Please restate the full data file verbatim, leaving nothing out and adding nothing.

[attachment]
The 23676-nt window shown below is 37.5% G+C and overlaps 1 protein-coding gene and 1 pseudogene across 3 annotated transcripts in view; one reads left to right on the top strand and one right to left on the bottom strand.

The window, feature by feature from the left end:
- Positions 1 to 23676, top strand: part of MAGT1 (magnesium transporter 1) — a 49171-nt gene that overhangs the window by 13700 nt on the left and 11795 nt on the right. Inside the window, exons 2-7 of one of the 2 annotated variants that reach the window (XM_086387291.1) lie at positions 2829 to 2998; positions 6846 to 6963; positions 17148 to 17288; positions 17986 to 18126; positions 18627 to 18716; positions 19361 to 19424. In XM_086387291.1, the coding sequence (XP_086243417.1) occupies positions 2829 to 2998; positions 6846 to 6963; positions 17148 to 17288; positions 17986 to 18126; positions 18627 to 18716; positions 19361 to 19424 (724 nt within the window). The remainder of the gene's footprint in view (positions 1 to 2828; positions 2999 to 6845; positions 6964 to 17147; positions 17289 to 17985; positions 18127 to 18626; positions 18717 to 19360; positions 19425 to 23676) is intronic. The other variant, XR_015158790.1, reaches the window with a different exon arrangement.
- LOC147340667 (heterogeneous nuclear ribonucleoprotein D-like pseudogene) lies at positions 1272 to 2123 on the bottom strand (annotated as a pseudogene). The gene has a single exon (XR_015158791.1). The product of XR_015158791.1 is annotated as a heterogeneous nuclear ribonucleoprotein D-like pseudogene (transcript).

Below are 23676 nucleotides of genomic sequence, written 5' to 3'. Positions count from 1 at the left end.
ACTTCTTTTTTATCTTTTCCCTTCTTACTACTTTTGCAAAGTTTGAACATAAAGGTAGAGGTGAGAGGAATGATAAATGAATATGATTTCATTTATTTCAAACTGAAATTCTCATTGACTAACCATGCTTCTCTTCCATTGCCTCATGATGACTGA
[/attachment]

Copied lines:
The 23676-nt window shown below is 37.5% G+C and overlaps 1 protein-coding gene and 1 pseudogene across 3 annotated transcripts in view; one reads left to right on the top strand and one right to left on the bottom strand.

The window, feature by feature from the left end:
- Positions 1 to 23676, top strand: part of MAGT1 (magnesium transporter 1) — a 49171-nt gene that overhangs the window by 13700 nt on the left and 11795 nt on the right. Inside the window, exons 2-7 of one of the 2 annotated variants that reach the window (XM_086387291.1) lie at positions 2829 to 2998; positions 6846 to 6963; positions 17148 to 17288; positions 17986 to 18126; positions 18627 to 18716; positions 19361 to 19424. In XM_086387291.1, the coding sequence (XP_086243417.1) occupies positions 2829 to 2998; positions 6846 to 6963; positions 17148 to 17288; positions 17986 to 18126; positions 18627 to 18716; positions 19361 to 19424 (724 nt within the window). The remainder of the gene's footprint in view (positions 1 to 2828; positions 2999 to 6845; positions 6964 to 17147; positions 17289 to 17985; positions 18127 to 18626; positions 18717 to 19360; positions 19425 to 23676) is intronic. The other variant, XR_015158790.1, reaches the window with a different exon arrangement.
- LOC147340667 (heterogeneous nuclear ribonucleoprotein D-like pseudogene) lies at positions 1272 to 2123 on the bottom strand (annotated as a pseudogene). The gene has a single exon (XR_015158791.1). The product of XR_015158791.1 is annotated as a heterogeneous nuclear ribonucleoprotein D-like pseudogene (transcript).

Below are 23676 nucleotides of genomic sequence, written 5' to 3'. Positions count from 1 at the left end.
ACTTCTTTTTTATCTTTTCCCTTCTTACTACTTTTGCAAAGTTTGAACATAAAGGTAGAGGTGAGAGGAATGATAAATGAATATGATTTCATTTATTTCAAACTGAAATTCTCATTGACTAACCATGCTTCTCTTCCATTGCCTCATGATGACTGA